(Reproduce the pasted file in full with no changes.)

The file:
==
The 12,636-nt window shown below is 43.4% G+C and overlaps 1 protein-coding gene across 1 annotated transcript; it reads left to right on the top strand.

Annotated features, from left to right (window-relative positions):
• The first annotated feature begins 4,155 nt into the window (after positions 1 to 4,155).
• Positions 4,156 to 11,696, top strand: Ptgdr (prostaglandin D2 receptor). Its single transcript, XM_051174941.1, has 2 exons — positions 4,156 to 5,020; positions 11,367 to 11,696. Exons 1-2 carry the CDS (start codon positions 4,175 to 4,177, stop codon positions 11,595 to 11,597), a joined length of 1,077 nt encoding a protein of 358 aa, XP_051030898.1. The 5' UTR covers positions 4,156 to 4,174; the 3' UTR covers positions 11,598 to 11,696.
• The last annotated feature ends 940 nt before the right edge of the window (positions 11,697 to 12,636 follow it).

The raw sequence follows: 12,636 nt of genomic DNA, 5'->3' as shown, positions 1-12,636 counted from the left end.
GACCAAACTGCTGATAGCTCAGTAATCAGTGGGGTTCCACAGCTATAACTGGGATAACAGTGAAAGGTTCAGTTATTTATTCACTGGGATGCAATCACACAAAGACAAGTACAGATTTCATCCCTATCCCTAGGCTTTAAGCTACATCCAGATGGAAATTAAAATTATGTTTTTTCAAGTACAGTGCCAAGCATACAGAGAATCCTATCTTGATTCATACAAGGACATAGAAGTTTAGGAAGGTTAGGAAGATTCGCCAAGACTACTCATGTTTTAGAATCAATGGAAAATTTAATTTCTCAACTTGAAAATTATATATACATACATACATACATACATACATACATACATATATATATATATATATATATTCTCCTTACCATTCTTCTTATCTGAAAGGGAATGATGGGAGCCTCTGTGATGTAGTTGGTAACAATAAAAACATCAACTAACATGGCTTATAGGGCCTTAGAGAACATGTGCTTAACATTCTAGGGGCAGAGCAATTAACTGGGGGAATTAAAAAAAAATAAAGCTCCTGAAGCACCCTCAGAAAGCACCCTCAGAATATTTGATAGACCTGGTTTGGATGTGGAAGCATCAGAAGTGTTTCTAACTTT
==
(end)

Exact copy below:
The 12,636-nt window shown below is 43.4% G+C and overlaps 1 protein-coding gene across 1 annotated transcript; it reads left to right on the top strand.

Annotated features, from left to right (window-relative positions):
• The first annotated feature begins 4,155 nt into the window (after positions 1 to 4,155).
• Positions 4,156 to 11,696, top strand: Ptgdr (prostaglandin D2 receptor). Its single transcript, XM_051174941.1, has 2 exons — positions 4,156 to 5,020; positions 11,367 to 11,696. Exons 1-2 carry the CDS (start codon positions 4,175 to 4,177, stop codon positions 11,595 to 11,597), a joined length of 1,077 nt encoding a protein of 358 aa, XP_051030898.1. The 5' UTR covers positions 4,156 to 4,174; the 3' UTR covers positions 11,598 to 11,696.
• The last annotated feature ends 940 nt before the right edge of the window (positions 11,697 to 12,636 follow it).

The raw sequence follows: 12,636 nt of genomic DNA, 5'->3' as shown, positions 1-12,636 counted from the left end.
GACCAAACTGCTGATAGCTCAGTAATCAGTGGGGTTCCACAGCTATAACTGGGATAACAGTGAAAGGTTCAGTTATTTATTCACTGGGATGCAATCACACAAAGACAAGTACAGATTTCATCCCTATCCCTAGGCTTTAAGCTACATCCAGATGGAAATTAAAATTATGTTTTTTCAAGTACAGTGCCAAGCATACAGAGAATCCTATCTTGATTCATACAAGGACATAGAAGTTTAGGAAGGTTAGGAAGATTCGCCAAGACTACTCATGTTTTAGAATCAATGGAAAATTTAATTTCTCAACTTGAAAATTATATATACATACATACATACATACATACATACATACATATATATATATATATATATATTCTCCTTACCATTCTTCTTATCTGAAAGGGAATGATGGGAGCCTCTGTGATGTAGTTGGTAACAATAAAAACATCAACTAACATGGCTTATAGGGCCTTAGAGAACATGTGCTTAACATTCTAGGGGCAGAGCAATTAACTGGGGGAATTAAAAAAAAATAAAGCTCCTGAAGCACCCTCAGAAAGCACCCTCAGAATATTTGATAGACCTGGTTTGGATGTGGAAGCATCAGAAGTGTTTCTAACTTT